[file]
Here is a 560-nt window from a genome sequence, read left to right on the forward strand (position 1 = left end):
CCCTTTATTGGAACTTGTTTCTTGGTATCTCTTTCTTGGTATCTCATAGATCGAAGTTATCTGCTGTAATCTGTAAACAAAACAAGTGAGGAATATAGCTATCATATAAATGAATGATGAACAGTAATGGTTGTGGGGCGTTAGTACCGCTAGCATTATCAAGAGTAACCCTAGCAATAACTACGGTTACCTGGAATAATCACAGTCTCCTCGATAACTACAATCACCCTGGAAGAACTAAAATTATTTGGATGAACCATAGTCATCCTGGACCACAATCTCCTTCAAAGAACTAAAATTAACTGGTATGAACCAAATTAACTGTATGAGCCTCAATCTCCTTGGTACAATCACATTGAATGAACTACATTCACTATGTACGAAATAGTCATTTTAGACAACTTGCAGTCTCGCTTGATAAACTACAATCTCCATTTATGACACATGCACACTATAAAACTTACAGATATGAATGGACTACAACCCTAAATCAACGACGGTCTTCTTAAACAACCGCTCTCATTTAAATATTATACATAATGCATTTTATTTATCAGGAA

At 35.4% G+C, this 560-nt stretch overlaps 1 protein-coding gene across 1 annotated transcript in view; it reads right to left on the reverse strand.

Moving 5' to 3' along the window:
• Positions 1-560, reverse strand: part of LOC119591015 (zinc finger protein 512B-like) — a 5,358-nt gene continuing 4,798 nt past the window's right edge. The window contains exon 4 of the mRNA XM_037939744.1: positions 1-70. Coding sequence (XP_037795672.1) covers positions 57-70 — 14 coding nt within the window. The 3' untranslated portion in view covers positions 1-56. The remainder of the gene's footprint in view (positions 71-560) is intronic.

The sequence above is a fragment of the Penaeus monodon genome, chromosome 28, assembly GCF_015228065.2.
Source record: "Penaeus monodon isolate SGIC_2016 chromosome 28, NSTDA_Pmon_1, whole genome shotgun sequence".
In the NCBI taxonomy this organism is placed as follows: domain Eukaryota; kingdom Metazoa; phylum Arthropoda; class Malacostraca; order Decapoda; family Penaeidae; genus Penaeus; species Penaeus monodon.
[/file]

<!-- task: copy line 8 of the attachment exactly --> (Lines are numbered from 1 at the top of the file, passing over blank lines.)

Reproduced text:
In the NCBI taxonomy this organism is placed as follows: domain Eukaryota; kingdom Metazoa; phylum Arthropoda; class Malacostraca; order Decapoda; family Penaeidae; genus Penaeus; species Penaeus monodon.